lockfile(1) - phpMan
LOCKFILE(1) General Commands Manual LOCKFILE(1)
lockfile - conditional semaphore-file creator
lockfile -sleeptime | -r retries |
-l locktimeout | -s suspend | -! | -ml | -mu | filename ...
lockfile can be used to create one or more semaphore files. If lockfile can't create all
the specified files (in the specified order), it waits sleeptime (defaults to 8) seconds
and retries the last file that didn't succeed. You can specify the number of retries to
do until failure is returned. If the number of retries is -1 (default, i.e., -r-1) lock‐
file will retry forever.
If the number of retries expires before all files have been created, lockfile returns
failure and removes all the files it created up till that point.
Using lockfile as the condition of a loop in a shell script can be done easily by using
the -! flag to invert the exit status. To prevent infinite loops, failures for any rea‐
son other than the lockfile already existing are not inverted to success but rather are
still returned as failures.
All flags can be specified anywhere on the command line, they will be processed when
encountered. The command line is simply parsed from left to right.
All files created by lockfile will be read-only, and therefore will have to be removed
with rm -f.
If you specify a locktimeout then a lockfile will be removed by force after locktimeout
seconds have passed since the lockfile was last modified/created (most likely by some
other program that unexpectedly died a long time ago, and hence could not clean up any
leftover lockfiles). Lockfile is clock skew immune. After a lockfile has been removed by
force, a suspension of suspend seconds (defaults to 16) is taken into account, in order to
prevent the inadvertent immediate removal of any newly created lockfile by another program
(compare SUSPEND in procmail(1)).
If the permissions on the system mail spool directory allow it, or if lockfile is suitably
setgid, it will be able to lock and unlock your system mailbox by using the options -ml
and -mu respectively.
Suppose you want to make sure that access to the file "important" is serialised, i.e., no
more than one program or shell script should be allowed to access it. For simplicity's
sake, let's suppose that it is a shell script. In this case you could solve it like this:
rm -f important.lock
Now if all the scripts that access "important" follow this guideline, you will be assured
that at most one script will be executing between the `lockfile' and the `rm' commands.
LOGNAME used as a hint to determine the invoker's loginname
/etc/passwd to verify and/or correct the invoker's loginname (and to find out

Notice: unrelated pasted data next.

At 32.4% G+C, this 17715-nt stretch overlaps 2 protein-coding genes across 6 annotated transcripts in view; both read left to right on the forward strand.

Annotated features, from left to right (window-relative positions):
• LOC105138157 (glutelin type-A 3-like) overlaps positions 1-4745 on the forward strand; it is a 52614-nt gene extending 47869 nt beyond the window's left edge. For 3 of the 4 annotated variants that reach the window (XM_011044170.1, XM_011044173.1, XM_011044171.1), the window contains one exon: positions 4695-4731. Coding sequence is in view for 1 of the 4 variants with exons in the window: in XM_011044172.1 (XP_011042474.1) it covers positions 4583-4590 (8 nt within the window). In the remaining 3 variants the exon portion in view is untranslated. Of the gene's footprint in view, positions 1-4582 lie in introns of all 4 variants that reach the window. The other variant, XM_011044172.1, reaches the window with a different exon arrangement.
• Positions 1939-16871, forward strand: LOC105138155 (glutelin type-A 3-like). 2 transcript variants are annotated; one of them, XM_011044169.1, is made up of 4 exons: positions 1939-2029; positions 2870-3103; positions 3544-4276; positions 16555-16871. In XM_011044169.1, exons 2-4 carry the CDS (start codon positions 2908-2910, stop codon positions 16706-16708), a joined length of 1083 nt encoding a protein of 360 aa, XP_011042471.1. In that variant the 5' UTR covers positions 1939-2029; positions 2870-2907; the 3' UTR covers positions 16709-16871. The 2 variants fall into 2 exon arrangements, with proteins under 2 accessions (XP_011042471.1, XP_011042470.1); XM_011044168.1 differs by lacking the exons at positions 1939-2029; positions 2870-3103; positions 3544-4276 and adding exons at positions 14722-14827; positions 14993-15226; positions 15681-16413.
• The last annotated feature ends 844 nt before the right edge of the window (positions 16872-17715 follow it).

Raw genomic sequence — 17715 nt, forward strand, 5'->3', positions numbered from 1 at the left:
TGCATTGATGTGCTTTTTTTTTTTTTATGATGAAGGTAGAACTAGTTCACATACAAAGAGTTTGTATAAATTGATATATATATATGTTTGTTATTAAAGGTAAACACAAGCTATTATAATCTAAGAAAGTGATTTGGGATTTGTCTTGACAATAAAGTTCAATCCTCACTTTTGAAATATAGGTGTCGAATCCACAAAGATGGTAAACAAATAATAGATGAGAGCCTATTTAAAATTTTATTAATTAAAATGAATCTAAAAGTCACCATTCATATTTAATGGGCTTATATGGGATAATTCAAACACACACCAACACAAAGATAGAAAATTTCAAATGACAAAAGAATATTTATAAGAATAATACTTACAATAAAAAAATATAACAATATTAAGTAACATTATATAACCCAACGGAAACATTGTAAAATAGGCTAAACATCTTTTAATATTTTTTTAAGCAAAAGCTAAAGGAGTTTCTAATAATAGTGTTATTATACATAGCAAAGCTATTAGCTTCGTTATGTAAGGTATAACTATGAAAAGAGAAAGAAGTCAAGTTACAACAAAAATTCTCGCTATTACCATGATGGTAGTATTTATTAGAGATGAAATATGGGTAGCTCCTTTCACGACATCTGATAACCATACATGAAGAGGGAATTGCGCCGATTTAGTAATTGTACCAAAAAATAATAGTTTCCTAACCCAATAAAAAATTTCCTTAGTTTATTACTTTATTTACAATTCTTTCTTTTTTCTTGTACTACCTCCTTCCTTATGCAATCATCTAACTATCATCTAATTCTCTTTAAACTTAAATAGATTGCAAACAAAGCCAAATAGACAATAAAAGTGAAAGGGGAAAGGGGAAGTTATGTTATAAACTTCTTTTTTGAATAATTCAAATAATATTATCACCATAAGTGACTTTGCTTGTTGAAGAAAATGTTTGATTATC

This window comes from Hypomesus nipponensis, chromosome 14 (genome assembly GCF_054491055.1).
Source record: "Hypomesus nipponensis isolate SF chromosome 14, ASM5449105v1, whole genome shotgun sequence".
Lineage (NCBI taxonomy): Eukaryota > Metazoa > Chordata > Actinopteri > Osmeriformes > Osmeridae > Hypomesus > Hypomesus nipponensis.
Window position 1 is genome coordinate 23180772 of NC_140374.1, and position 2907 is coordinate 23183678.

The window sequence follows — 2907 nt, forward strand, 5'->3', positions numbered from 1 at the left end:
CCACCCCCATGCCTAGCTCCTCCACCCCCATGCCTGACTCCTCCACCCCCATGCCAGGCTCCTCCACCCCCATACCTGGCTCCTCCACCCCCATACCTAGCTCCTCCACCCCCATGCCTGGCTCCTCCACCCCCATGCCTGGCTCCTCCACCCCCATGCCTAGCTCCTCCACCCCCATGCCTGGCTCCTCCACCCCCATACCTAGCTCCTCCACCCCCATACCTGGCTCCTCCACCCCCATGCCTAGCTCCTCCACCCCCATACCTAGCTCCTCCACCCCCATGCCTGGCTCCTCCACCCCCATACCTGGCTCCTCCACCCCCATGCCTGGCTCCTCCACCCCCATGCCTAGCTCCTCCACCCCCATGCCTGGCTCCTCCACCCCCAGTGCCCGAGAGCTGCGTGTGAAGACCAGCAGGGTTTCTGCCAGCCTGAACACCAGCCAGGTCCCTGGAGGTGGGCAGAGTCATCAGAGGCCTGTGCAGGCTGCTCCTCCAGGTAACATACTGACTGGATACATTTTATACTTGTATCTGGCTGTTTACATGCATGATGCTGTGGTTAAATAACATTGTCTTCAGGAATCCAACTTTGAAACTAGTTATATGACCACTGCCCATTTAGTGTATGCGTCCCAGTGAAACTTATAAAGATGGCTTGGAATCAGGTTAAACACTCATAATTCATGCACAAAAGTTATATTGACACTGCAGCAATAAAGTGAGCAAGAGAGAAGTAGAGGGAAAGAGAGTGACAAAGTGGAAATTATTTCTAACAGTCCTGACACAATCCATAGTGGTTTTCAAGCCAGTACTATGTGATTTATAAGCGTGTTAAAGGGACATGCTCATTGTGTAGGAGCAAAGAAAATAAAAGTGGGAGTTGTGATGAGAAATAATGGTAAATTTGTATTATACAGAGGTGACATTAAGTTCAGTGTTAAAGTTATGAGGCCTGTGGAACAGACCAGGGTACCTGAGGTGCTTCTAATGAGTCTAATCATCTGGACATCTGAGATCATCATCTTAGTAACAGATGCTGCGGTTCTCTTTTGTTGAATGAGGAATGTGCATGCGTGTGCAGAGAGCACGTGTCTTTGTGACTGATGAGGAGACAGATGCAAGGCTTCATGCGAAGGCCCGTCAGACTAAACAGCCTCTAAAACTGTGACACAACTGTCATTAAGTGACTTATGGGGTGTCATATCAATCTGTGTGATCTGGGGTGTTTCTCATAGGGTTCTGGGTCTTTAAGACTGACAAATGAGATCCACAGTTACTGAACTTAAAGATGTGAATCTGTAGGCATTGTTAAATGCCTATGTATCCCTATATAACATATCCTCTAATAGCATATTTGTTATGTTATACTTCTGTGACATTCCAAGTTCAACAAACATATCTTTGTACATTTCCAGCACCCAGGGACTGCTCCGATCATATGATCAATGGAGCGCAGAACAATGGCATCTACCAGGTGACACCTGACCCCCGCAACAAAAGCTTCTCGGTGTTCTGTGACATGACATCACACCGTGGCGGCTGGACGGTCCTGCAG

his HOME directory, if needed)
lockfile for the system mailbox, the environment variables present
in here will not be taken from the environment, but will be deter‐
mined by looking in /etc/passwd
rm(1), mail(1), sendmail(8), procmail(1)
Filename too long, ... Use shorter filenames.
Forced unlock denied on "x"
No write permission in the directory where lockfile "x" resides, or
more than one lockfile trying to force a lock at exactly the same
Forcing lock on "x" Lockfile "x" is going to be removed by force because of a timeout
(compare LOCKTIMEOUT in procmail(1)).
Out of memory, ... The system is out of swap space.
Signal received, ... Lockfile will remove anything it created till now and terminate.
Sorry, ... The retries limit has been reached.
Truncating "x" and retrying lock
"x" does not seem to be a valid filename.
Try praying, ... Missing subdirectories or insufficient privileges.
Definitely less than one.
The behavior of the -! flag, while useful, is not necessarily intuitive or consistent.
When testing lockfile's return value, shell script writers should consider carefully
whether they want to use the -! flag, simply reverse the test, or do a switch on the ex‐
act exitcode. In general, the -! flag should only be used when lockfile is the condi‐
tional of a loop.
Lockfile is NFS-resistant and eight-bit clean.
Calling up lockfile with the -h or -? options will cause it to display a command-line help
page. Calling it up with the -v option will cause it to display its version information.
Multiple -! flags will toggle the return status.
Since flags can occur anywhere on the command line, any filename starting with a '-' has
to be preceded by './'.
The number of retries will not be reset when any following file is being created (i.e.,
they are simply used up). It can, however, be reset by specifying -rnewretries after ev‐
ery file on the command line.
Although files with any name can be used as lockfiles, it is common practice to use the
extension `.lock' to lock mailfolders (it is appended to the mailfolder name). In case
one does not want to have to worry about too long filenames and does not have to conform
to any other lockfilename convention, then an excellent way to generate a lockfilename
corresponding to some already existing file is by taking the prefix `lock.' and appending
the i-node number of the file which is to be locked.
This program is part of the procmail mail-processing-package (v3.23pre) available at
http://www.procmail.org/ or ftp.procmail.org in pub/procmail/.
There exists a mailinglist for questions relating to any program in the procmail package:
<procmail-users AT procmail.org>
for submitting questions/answers.
<procmail-users-request AT procmail.org>
for subscription requests.
If you would like to stay informed about new versions and official patches send a sub‐
scription request to
procmail-announce-request AT procmail.org
(this is a readonly list).
Stephen R. van den Berg
<srb AT cuci.nl>
Philip A. Guenther
<guenther AT sendmail.com>
BuGless 2001/06/23 LOCKFILE(1)